My research focusses on photosynthesis. Specifically I characterise the genes involved in the decarboxylation module of Crassulacean Acid Metabolism (CAM) and their regulation, to identify the critical elements needed to express CAM. This work is part of a large collaborative project funded by the US Department of Energy, which aims to address the environmental challenges of climate change, in particular expected water shortages. CAM is a very water efficient system. The project's overarching goal is to engineer CAM into C3 crops to enhance the water use efficiency of plants and thus allow crops to use grow in a hotter drier climate predicted for the future. Target crops for this improvement include biofuel and food crops. I have also worked on BBSRC funded grant ‘Sequencing the transcriptome of Kalanchöe fedtschenkoi’.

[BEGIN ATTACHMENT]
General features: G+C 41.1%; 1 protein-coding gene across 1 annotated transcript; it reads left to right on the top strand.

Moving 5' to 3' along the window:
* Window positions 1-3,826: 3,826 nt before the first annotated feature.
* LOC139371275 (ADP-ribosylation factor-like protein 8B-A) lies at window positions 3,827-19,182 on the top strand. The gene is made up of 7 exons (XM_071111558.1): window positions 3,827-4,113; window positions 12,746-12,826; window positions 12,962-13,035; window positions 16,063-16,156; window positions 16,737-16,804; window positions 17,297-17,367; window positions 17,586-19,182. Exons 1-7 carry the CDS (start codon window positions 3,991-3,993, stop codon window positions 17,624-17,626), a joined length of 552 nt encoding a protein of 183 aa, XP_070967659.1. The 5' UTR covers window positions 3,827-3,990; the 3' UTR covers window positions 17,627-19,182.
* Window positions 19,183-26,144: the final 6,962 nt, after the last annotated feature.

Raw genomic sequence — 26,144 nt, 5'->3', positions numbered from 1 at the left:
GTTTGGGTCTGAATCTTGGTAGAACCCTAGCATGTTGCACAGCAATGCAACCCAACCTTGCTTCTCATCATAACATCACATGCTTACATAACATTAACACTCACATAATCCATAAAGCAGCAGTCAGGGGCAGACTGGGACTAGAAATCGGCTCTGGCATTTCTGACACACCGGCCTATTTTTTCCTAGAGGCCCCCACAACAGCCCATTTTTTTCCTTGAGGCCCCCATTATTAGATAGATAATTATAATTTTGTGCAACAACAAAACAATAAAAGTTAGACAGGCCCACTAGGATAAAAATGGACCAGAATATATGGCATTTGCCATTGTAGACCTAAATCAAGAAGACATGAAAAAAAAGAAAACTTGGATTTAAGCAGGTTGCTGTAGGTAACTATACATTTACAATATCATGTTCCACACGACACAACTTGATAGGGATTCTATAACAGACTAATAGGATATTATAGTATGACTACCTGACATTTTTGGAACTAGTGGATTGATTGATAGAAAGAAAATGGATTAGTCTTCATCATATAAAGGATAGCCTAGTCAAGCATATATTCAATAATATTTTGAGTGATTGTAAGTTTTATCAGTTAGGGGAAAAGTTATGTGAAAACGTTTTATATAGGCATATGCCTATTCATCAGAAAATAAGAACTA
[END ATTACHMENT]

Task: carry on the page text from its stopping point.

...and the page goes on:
In addition to my work on CAM, I have previously worked on C4 photosynthesis, having isolated and characterized the first C4 pathway mutants in Amaranthus edulis, in particular a PEPC mutant. This discovery led to extensive further work by several research groups in Europe, Australia and the US.
I received an Applied Plant Science degree from the University of Liverpool and subsequently undertook a Ph.D. from Lancaster University on ‘The Isolation and Characterisation of Mutants of Amaranthus edulis Lacking Key Enzymes of the C4 Pathway’. Based on the success of my Ph.D project, I received BBSRC funding for postdoctoral research to further characterise the mutants found during my Ph.D.
I also have experience of working in the Biotech industry, first in Stirling, Scotland and then in Iceland, growing Haematococcus in small and large scale batch culture with the aim of inducing the production of Astaxanthin.
- Institute Athena SWAN Committee Member - Gold status awarded
- Post Doc Society Deputy Chairperson
- Public Engagement and Communications Committee Member